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What is Web scraping?

Web scraping
Web scraping

Wikipedia tells us the following:

Web scraping, web harvesting, or web data extraction is data scraping used for extracting data from websites. Web scraping software may access the World Wide Web directly using the Hypertext Transfer Protocol, or through a web browser. While web scraping can be done manually by a software user, the term typically refers to automated processes implemented using a bot or web crawler. It is a form of copying, in which specific data is gathered and copied from the web, typically into a central local database or spreadsheet, for later retrieval or analysis.

Web scraping a web page involves fetching it and extracting from Fetching is the downloading of a page (which a browser does when you view the page). Therefore, web crawling is a main component of web scraping, to fetch pages for later processing. Once fetched, then extraction can take place. The content of a page may be parsed, searched, reformatted, its data copied into a spreadsheet, and so on. Web scrapers typically take something out of a page, to make use of it for another purpose somewhere else. An example would be to find and copy names and phone numbers, or companies and their URLs, to a list (contact scraping).

In a different article I already introduced you to HTML parsers and what you can do with them. In this article we will parse a complete Database from the web and import it into an Open Source database (MySQL) and make it much more beautiful than it already was.

Off course you can see this as theft and indeed most Governments have laws to prevent this. My government, the Dutch government is no exception. We have the Database protection Act, which protects Databases from being stolen. But if we read this good it is about personal Databases or Company Databases which can be regarded as Intellectual property. Fortunately for us the Governmental databases don’t fall under this law and can therefore freely scraped.

One prerequisite for scraping complete Databases is that all records are similar so our parser doesn’t need to have different for each record type.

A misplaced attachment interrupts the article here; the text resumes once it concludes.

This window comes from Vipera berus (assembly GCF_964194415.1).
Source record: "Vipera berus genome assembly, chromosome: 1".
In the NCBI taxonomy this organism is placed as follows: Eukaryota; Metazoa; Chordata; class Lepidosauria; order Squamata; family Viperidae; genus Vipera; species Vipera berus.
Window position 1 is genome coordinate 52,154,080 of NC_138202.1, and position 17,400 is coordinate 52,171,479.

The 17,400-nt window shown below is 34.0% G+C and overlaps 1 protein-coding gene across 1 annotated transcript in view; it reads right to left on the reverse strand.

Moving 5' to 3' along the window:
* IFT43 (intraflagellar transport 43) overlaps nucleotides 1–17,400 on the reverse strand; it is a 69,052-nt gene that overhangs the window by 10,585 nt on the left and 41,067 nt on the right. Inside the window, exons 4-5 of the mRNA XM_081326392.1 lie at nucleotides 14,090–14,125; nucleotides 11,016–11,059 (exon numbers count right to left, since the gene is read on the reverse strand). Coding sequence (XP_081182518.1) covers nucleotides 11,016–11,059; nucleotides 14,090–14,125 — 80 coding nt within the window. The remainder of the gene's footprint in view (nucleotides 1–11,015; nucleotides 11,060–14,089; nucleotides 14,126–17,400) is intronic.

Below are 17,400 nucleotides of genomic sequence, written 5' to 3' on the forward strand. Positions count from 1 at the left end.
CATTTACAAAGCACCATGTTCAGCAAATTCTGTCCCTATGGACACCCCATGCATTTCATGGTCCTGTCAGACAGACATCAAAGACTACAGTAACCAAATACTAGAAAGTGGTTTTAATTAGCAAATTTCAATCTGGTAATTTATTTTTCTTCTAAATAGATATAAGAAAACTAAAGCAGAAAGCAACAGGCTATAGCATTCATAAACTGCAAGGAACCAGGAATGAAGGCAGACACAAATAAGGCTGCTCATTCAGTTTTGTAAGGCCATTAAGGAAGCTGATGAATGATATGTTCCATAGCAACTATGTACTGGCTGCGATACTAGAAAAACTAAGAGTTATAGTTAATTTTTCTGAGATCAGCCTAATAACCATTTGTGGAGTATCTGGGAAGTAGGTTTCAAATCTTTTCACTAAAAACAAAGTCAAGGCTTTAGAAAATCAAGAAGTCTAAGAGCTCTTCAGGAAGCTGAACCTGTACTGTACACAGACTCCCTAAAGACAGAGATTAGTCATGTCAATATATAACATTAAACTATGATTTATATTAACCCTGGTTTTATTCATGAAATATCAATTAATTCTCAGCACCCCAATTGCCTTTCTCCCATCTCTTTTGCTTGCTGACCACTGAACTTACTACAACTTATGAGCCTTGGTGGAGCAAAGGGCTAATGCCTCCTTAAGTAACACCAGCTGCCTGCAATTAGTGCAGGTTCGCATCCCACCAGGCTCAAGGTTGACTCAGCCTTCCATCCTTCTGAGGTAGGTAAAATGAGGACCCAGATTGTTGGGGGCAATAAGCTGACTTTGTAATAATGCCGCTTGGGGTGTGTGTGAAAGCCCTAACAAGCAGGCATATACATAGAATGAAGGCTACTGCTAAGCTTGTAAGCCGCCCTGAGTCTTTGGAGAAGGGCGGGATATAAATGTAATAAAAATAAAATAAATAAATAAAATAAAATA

A second prerequisite is that we must have a single point of entry that lists all records in the Database.

Let’s go. We take for example this Database. Have a look inside and you will see it’s pretty boring. It lists all animal pharmaceutical products for which endorsement was requested since the start of the Dutch Veterinary Medicines Act.To get the  full list go into the Database and click the link which shows the recently added products, study the URL and change the srart and end dates to 1-1-1900 and 1-1-2030, Also change the number of products to list to 25000. This gives you the following URL:,P2_AS_APPDATE,P2_OPTIONS,P2_RESPAGE,P2_SORT,P2_RESPPG:11-06-1900,11-07-2050,,1,PRODA,250000

Copy and pasted it into a browser to check if the list is complete. Off course it is. Now open your favorite IDE and make sure that the jSoup jar is on the ClassPath. You can download the jar from Next have a look at the jSoup documentation. There’s an example of how to extract all the links from a page. Apply that to our page and store all links in a Java Collection such as the ArrayLists.

In the next step we loop through all links, retrieve them and parse the Documents. Since each Document consists of an HTML table with two columns you need to create XPATH expressions to get the contents of each cell.

Now we have the basics we can start with creating a mashup from our data.

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